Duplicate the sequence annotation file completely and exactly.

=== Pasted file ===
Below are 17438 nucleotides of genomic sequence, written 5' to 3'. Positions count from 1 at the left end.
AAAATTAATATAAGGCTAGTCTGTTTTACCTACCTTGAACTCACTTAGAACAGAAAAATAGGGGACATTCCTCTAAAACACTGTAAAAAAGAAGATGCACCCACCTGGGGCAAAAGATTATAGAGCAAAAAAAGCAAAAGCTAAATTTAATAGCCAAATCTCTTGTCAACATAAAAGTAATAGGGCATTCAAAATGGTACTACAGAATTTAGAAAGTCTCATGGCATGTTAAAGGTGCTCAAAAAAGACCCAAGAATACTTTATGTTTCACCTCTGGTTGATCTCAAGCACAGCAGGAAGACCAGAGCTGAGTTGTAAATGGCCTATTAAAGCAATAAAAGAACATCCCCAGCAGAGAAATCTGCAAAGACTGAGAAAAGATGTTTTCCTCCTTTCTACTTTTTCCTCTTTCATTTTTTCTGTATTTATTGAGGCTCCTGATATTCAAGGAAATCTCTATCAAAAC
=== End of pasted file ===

Below are 17438 nucleotides of genomic sequence, written 5' to 3'. Positions count from 1 at the left end.
AAAATTAATATAAGGCTAGTCTGTTTTACCTACCTTGAACTCACTTAGAACAGAAAAATAGGGGACATTCCTCTAAAACACTGTAAAAAAGAAGATGCACCCACCTGGGGCAAAAGATTATAGAGCAAAAAAAGCAAAAGCTAAATTTAATAGCCAAATCTCTTGTCAACATAAAAGTAATAGGGCATTCAAAATGGTACTACAGAATTTAGAAAGTCTCATGGCATGTTAAAGGTGCTCAAAAAAGACCCAAGAATACTTTATGTTTCACCTCTGGTTGATCTCAAGCACAGCAGGAAGACCAGAGCTGAGTTGTAAATGGCCTATTAAAGCAATAAAAGAACATCCCCAGCAGAGAAATCTGCAAAGACTGAGAAAAGATGTTTTCCTCCTTTCTACTTTTTCCTCTTTCATTTTTTCTGTATTTATTGAGGCTCCTGATATTCAAGGAAATCTCTATCAAAAC